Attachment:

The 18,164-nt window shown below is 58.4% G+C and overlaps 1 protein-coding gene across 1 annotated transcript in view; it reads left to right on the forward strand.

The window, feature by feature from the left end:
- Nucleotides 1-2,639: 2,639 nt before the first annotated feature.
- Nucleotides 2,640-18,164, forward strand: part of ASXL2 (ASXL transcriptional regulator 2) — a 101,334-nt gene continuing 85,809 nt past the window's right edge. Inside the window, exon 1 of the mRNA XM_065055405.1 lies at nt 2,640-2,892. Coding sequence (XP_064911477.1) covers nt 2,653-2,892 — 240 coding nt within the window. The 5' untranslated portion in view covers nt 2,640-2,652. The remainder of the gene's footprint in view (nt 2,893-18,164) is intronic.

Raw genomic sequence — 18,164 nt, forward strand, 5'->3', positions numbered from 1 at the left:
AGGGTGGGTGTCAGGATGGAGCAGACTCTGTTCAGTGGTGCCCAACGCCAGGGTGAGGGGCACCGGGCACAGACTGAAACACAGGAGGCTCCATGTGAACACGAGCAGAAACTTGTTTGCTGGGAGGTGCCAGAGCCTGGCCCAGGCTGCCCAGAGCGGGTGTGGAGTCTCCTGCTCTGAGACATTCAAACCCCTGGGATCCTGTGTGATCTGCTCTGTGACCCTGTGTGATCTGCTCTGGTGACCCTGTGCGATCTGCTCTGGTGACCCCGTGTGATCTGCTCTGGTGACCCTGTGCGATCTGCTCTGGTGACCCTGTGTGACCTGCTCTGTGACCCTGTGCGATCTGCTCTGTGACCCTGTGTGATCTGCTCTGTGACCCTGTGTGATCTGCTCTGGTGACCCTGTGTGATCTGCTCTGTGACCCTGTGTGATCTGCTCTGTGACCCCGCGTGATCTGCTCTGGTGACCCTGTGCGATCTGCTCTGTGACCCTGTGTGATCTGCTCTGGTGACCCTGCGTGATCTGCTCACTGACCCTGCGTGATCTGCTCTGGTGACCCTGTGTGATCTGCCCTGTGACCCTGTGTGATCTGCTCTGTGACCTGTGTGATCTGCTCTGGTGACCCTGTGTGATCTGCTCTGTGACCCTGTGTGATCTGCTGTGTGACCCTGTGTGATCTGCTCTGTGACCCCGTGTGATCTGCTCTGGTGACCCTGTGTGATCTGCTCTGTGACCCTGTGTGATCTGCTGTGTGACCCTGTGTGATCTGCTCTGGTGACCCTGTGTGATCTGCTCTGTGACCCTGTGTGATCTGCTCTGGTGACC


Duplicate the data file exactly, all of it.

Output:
The 18,164-nt window shown below is 58.4% G+C and overlaps 1 protein-coding gene across 1 annotated transcript in view; it reads left to right on the forward strand.

The window, feature by feature from the left end:
- Nucleotides 1-2,639: 2,639 nt before the first annotated feature.
- Nucleotides 2,640-18,164, forward strand: part of ASXL2 (ASXL transcriptional regulator 2) — a 101,334-nt gene continuing 85,809 nt past the window's right edge. Inside the window, exon 1 of the mRNA XM_065055405.1 lies at nt 2,640-2,892. Coding sequence (XP_064911477.1) covers nt 2,653-2,892 — 240 coding nt within the window. The 5' untranslated portion in view covers nt 2,640-2,652. The remainder of the gene's footprint in view (nt 2,893-18,164) is intronic.

Raw genomic sequence — 18,164 nt, forward strand, 5'->3', positions numbered from 1 at the left:
AGGGTGGGTGTCAGGATGGAGCAGACTCTGTTCAGTGGTGCCCAACGCCAGGGTGAGGGGCACCGGGCACAGACTGAAACACAGGAGGCTCCATGTGAACACGAGCAGAAACTTGTTTGCTGGGAGGTGCCAGAGCCTGGCCCAGGCTGCCCAGAGCGGGTGTGGAGTCTCCTGCTCTGAGACATTCAAACCCCTGGGATCCTGTGTGATCTGCTCTGTGACCCTGTGTGATCTGCTCTGGTGACCCTGTGCGATCTGCTCTGGTGACCCCGTGTGATCTGCTCTGGTGACCCTGTGCGATCTGCTCTGGTGACCCTGTGTGACCTGCTCTGTGACCCTGTGCGATCTGCTCTGTGACCCTGTGTGATCTGCTCTGTGACCCTGTGTGATCTGCTCTGGTGACCCTGTGTGATCTGCTCTGTGACCCTGTGTGATCTGCTCTGTGACCCCGCGTGATCTGCTCTGGTGACCCTGTGCGATCTGCTCTGTGACCCTGTGTGATCTGCTCTGGTGACCCTGCGTGATCTGCTCACTGACCCTGCGTGATCTGCTCTGGTGACCCTGTGTGATCTGCCCTGTGACCCTGTGTGATCTGCTCTGTGACCTGTGTGATCTGCTCTGGTGACCCTGTGTGATCTGCTCTGTGACCCTGTGTGATCTGCTGTGTGACCCTGTGTGATCTGCTCTGTGACCCCGTGTGATCTGCTCTGGTGACCCTGTGTGATCTGCTCTGTGACCCTGTGTGATCTGCTGTGTGACCCTGTGTGATCTGCTCTGGTGACCCTGTGTGATCTGCTCTGTGACCCTGTGTGATCTGCTCTGGTGACC